Vermilion River

CanadaOntarioNorth Channel
Submitter & Author Information
Route submitted by: 
Admin
Trip Date : 
Route Author: 
Unknown
Additional Route Information
Distance: 
133 km
Duration: 
6 days
Loop Trip: 
No
Portage Information
No. of portages: 
36
Total Portage Distance: 
6 m
Longest Portage: 
4 m
Difficulty Ratings
River Travel: 
Intermediate
Lake Travel: 
Novice
Portaging: 
Moderate
Remoteness: 
Novice
Background Trip Info
Water Levels: 
Route Description
Technical Guide: 

Thor to Capreol Canoe Route

Thor to Capreol Canoe Route

Thor Lake, Edna Lake, Danae Lake, Post Lake, Graveyard Lake.
Proudfoot Lake, Baseline Lake, Camp Island Lake, Gibson Lake,
Fraser Lake, Ross Lake, Bass Lake, Marshy Lake.
All lakes are interconnected by the Vermillion River

Distance : Approximately 43 miles
Duration of Trip: 5 to 7 days
No. of Portages: 36

This canoe route begins at the north end of Thor Lake (atmileage 40 on the Canadian National railway line north out of Capreol) and can be terminated at , almost any place, providing prior arrangements are made with railroad to stop at rail to pick you up. Most people, however, finish the route right into Capreol.

Access to Thor Lake is gained by traveling north out af Capreol via the Canadian National Railway to mileage 40, then portaging the canoe a short distance to the lake for launching. It should be pointed out that this trip was made during the months of July and August and water levels were quite low.

The 500-foot trail which leads down to the north end of Thor Lake from the railway tracks is well brushed and
frequently used.

Campground - located directly across fron the landing is a small island which offers a very attractive but small tentsite for the fisherman who would like to spend a few days on Thor Lake. Thor Lake - is about five miles long with a predominately birch and poplar forest. High, steep cliffs of sedimentary rock appear in several places along the lake. There is a large build-up of logs and driftwood at the south end of the lake, due to the shallow water conditions which may prove hazardous to a canoeist. There are two other campgrounds located on the lake, with the first being situated about 2 1/4 miles down the
lake on the eastern shore. This site is frequently used by tourists and one should not count on it being vacant at all times . The last site is situated at the south end of the lake which marks the start of the portage to Edna Lake.

Portage - into Edna Lake is necessary due to the large build-up of logs and driftwood at the mouth of the river. The river becomes too small and narrow to be navigated. The 2,000 foot trail is along two roads, making it an easy portage to travel. The first half is along a powerline road. At the top of the first hill, a small road branches off to the landing at Edna Lake.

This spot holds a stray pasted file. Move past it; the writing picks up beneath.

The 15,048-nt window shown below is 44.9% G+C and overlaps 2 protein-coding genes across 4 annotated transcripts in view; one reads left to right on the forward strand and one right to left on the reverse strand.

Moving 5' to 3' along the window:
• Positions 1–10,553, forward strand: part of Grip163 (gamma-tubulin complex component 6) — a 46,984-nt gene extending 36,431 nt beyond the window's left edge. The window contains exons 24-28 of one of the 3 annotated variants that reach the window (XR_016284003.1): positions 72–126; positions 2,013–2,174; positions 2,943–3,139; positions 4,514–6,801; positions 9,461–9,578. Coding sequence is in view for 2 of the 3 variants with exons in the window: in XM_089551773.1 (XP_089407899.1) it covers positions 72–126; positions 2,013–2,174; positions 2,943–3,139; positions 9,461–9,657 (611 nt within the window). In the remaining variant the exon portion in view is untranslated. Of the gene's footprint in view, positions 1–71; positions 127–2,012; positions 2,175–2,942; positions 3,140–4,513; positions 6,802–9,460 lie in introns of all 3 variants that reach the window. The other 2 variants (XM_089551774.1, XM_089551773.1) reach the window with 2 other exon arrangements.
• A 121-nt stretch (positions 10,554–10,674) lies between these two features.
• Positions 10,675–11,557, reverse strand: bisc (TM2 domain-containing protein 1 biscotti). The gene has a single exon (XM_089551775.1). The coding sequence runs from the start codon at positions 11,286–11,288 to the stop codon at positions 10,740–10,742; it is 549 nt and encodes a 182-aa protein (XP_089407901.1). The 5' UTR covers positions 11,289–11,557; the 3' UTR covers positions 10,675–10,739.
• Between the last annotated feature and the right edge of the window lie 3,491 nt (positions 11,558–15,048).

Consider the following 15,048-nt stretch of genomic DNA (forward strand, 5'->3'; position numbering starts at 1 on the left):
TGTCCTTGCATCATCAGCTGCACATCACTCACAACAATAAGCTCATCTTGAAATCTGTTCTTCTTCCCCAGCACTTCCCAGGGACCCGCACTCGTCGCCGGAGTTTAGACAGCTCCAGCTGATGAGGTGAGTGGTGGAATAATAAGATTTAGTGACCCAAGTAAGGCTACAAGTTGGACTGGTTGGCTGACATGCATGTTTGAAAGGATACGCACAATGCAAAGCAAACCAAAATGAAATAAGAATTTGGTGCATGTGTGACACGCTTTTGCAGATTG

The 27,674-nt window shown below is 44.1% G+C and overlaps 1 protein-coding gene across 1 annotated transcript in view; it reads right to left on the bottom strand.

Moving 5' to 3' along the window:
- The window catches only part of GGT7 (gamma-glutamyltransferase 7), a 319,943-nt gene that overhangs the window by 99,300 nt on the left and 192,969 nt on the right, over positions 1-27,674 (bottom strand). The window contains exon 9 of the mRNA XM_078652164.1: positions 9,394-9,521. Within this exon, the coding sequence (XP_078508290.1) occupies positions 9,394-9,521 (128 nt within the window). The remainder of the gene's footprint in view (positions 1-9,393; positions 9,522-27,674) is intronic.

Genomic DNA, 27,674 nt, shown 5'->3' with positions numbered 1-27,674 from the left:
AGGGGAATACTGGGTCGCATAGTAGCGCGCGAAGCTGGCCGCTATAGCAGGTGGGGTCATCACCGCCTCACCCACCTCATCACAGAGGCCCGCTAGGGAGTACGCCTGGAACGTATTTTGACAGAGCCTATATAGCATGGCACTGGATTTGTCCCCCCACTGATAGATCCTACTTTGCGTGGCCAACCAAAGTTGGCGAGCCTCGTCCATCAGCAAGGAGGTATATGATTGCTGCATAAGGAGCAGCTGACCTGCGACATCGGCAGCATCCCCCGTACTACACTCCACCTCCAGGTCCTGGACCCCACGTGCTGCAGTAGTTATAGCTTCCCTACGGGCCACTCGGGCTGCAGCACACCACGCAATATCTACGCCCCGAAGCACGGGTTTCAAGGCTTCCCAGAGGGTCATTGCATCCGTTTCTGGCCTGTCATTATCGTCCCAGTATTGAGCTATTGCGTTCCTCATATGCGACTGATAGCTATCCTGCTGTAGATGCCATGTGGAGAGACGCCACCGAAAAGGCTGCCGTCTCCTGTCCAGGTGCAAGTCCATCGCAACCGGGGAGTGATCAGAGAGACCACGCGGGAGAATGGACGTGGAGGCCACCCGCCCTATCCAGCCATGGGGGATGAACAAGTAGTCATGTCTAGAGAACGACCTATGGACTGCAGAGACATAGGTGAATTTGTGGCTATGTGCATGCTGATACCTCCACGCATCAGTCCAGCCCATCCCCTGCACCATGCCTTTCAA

Edna Lake - offers much the same vegetation as Thor Lake and possibly is one mile shorter in length. Midway on the lake, there is a stretch where the lake narrows and a marsh borders the river on either side. The southern half is dotted with many private camps and lodges.

At the southern end, the lake narrows into a small dvar which runs into Danae Lake. An old s1uiceway is present and depending on the water conditions, may have to be portaged. Portaging can be done along the rocks on either side and is only 33 to 40 feet in length.

Danae Lake - is about one mile long and is much shallower than the previous two, with the odd red pine among the poplar and birch vegetation. An extremely shallow and rocky narrows is situated midway down the lake and caution is required when going through this section of water.

Between Danae and Post Lake, there is a 300 foot stretch of fast shallow water. The size and load and water conditions should be considered before attempting to run this stretch. Portaging can be done on either side if necessary.

Post Lake - is approximately 4 miles long and a change in the surrounding vegetation occurs slowly as one proceeds down the lake. White birch and poplar are predominant in the north end, with red and jack pine growing in adundance. At the extreme south end, the shoreline is rimmed with a thick growth of cedar.

The Vermilion flows between Post and Graveyard Lakes, but due to the shallowness, it is far easier to take the short 450 foot portage into Graveyard. A large build-up of logs and driftwood is found to the left of the trail. But the portage proves to be the best one on the entire route. There are however two refuse pits situated along the left hand side of the trail, which makes for a. very unattractive sight.